User:Borsoka - can you please tell me in what document is Anikó Branicskai mentioned? Thanks in advance. (talk) 22:25, 26 April 2014 (UTC)

Kubunyi says, she is mentioned in a "document" of 1429 (Kubinyi 2008, p. 10). Borsoka (talk) 03:06, 27 April 2014 (UTC)
Are you sure Kubinyi says she was Radol's wife? This site refers to a woman named Anko who was was Vojk Jr's widow and whose name appears in a 1429 manuscript. (talk) 05:45, 27 April 2014 (UTC)
Thanks, her name is fixed. Kubinyi writes: "A document issued in 1429 refers to Ankó Brancsikai (Barincskai), the widow of László Vajk Hunyadi. Ankó Brancsikai appears to have been married to Radol-László, who bore the name of his more distinguished elder brother Vajk in his family name. (An alternative view is that hte document simply failed to indicate László as the brother of Vajk.)" (Kubinyi 2008, p. 10) Borsoka (talk) 06:30, 27 April 2014 (UTC)
Apparently the original name from the Latin document did not contain any accent (just Anko, without ó) [5] (talk) 07:31, 27 April 2014 (UTC)
Yes, it is apparent. However, the reliable written in English which is cited uses the "ó" form. Borsoka (talk) 08:33, 27 April 2014 (UTC)
Pop is also a reliable author and he uses the form Anca [6] (talk) 10:04, 27 April 2014 (UTC)
In a book written in Romanian. Kubinyi's work is published in English. Borsoka (talk) 10:58, 27 April 2014 (UTC)
It has been also translated to English :) [7] (talk) 12:13, 27 April 2014 (UTC)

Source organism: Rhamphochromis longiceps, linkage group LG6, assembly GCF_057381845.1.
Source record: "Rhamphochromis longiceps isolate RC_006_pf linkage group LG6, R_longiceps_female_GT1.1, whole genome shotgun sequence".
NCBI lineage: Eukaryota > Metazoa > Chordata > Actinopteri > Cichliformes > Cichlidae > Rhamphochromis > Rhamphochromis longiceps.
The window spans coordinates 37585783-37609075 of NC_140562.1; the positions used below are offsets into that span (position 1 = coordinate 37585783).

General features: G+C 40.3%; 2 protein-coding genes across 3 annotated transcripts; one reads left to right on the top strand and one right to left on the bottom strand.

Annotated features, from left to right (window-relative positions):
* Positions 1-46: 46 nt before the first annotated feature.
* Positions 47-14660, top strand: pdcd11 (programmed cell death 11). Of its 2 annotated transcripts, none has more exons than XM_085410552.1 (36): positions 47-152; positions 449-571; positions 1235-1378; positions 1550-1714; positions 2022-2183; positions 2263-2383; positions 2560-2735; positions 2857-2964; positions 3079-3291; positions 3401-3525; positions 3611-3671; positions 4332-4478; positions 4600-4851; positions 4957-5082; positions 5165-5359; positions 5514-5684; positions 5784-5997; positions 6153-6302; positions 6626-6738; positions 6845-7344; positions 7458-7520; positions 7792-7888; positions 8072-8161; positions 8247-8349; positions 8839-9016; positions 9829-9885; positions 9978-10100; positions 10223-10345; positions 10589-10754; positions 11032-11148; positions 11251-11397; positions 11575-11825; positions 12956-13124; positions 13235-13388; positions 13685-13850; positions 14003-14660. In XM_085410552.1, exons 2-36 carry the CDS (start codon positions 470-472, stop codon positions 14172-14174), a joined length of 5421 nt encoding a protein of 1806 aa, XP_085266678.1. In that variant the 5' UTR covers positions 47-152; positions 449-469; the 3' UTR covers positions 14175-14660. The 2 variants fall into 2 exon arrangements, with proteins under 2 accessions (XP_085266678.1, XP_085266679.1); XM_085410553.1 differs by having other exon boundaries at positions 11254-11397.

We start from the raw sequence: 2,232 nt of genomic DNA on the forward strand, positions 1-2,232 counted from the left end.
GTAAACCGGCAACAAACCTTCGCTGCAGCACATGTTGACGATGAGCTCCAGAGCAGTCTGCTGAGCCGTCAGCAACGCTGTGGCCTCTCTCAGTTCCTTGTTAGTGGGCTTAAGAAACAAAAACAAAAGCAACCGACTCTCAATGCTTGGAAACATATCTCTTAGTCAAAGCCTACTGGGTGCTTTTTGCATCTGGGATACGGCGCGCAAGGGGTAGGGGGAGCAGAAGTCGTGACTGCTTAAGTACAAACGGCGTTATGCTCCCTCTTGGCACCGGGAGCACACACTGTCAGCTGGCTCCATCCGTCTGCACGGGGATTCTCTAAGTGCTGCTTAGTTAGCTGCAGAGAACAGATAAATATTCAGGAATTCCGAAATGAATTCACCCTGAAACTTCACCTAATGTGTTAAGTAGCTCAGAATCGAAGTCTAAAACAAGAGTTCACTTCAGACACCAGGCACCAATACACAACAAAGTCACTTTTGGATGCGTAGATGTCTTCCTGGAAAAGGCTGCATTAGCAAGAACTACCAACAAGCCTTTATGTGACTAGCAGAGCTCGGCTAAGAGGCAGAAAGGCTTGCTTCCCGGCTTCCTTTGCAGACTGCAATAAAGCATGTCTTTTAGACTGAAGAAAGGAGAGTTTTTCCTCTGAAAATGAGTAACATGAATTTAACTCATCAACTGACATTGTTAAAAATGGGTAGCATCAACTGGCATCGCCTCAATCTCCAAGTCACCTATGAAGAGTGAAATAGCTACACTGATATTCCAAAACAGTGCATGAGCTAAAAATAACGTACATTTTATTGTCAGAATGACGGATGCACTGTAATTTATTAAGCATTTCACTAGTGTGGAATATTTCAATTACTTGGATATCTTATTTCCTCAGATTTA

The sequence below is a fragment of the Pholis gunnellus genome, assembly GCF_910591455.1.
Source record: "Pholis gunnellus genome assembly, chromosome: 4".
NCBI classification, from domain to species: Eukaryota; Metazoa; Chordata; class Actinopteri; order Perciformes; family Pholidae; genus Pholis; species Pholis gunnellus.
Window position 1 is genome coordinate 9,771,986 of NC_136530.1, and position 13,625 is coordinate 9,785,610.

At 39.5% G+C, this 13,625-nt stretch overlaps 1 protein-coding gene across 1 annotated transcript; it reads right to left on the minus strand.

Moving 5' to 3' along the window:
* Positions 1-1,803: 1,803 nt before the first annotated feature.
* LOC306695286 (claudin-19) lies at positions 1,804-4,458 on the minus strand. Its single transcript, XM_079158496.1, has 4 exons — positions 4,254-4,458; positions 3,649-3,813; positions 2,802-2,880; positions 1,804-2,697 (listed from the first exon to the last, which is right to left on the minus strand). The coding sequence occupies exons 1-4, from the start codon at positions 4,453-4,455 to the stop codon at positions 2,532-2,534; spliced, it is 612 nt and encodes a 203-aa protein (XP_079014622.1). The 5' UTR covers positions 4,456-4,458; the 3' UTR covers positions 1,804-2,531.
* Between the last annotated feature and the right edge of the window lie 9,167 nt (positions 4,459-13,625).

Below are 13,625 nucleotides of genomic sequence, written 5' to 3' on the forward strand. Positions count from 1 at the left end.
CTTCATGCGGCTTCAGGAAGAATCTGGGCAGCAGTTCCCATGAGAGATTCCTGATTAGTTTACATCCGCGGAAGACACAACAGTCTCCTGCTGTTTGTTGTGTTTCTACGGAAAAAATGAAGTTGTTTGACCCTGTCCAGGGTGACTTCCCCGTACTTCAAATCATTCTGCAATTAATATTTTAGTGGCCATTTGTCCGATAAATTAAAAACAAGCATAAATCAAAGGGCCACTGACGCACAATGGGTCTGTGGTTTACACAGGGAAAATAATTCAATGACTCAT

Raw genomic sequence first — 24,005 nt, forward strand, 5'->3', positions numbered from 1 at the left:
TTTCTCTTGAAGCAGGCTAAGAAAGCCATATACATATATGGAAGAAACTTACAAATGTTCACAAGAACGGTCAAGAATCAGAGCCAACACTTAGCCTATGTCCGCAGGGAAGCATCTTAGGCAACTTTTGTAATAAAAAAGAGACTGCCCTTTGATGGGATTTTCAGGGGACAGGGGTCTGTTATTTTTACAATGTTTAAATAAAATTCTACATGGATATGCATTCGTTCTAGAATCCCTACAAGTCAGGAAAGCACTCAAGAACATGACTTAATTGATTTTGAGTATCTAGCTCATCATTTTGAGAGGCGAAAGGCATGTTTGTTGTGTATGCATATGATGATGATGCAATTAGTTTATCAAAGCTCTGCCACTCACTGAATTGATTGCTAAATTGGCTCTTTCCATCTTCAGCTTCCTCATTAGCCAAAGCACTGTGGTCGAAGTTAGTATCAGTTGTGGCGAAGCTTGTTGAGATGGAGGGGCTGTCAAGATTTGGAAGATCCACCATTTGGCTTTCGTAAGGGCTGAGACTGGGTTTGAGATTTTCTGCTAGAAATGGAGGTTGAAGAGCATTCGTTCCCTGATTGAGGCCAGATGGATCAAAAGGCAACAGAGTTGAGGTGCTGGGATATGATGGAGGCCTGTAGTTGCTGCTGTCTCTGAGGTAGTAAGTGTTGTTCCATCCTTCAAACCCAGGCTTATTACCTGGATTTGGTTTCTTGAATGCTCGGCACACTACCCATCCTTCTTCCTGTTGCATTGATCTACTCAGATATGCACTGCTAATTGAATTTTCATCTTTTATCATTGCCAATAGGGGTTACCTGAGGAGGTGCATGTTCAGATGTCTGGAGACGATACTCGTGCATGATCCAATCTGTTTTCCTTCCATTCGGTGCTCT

We can assume that Pop's Anca is identical with Kubinyi's Ankó Brancsikai, but we do not know. Borsoka (talk) 12:44, 27 April 2014 (UTC)
Here and here there are other Hu-language sources which uses the name Anko, without accent. (talk) 12:52, 27 April 2014 (UTC)
Yes, a book written in Hungarian. I do not insist on the accent, but books written either in Hungarian or in Romanian can hardly substantiate English usage against a peer-reviewed book published in English. Borsoka (talk) 12:59, 27 April 2014 (UTC)


I added this but I got an error. Can someone please help me? Also, I don't know the isbn of the book. Avpop (talk) 06:38, 16 May 2014 (UTC)


The proper English-language term for "Vlach" is "Wallachian". "Vlach" is a foreignism that does not exist outside of an academic context. I do not know how things work in other languages, but in English, the term is Wallachian, and that's that. RGloucester 01:55, 10 July 2014 (UTC)

I am not a native speaker of English, but I guess that, for instance, John V. A. Fine Jr, who uses the term Vlach many times in his books, knows the proper terminology. Wallachia was a principality in the territory of present-day Romania. Its inhabitants were obviously Wallachians. However, Vlachs, or Romanians, lived/live in many other regions, including Moldavia, Transylvania, Banat, Serbia, Bulgaria, Macedonia, Thessaly... Borsoka (talk) 02:16, 10 July 2014 (UTC)

GA Review[edit]

This review is transcluded from Talk:Hunyadi family/GA1. The edit link for this section can be used to add comments to the review.

Reviewer: Jonas Vinther (talk · contribs) 15:49, 6 October 2014 (UTC)

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The article is wonderfully written. I found a few sentence or grammar mistakes which I corrected myself as I read the article.
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c. It contains no original research

The article mostly uses book or journal sources which are referenced with Harvard templates. All the sources contain the necessary information.
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With the article meeting the GA-criteria I'm of course going to pass it. Nice job people. :) Jonas Vinther (speak to me!) 16:18, 6 October 2014 (UTC)

"Extended" coat of arms?[edit]

What does "extended" coat of arms mean in this context? Combined? Chicbyaccident (talk) 12:20, 30 August 2017 (UTC)

As far as I can remember, the Hunyadis' coat-of-arms (depicting a raven) was extended in 1453 by a new shield. Borsoka (talk) 13:47, 30 August 2017 (UTC)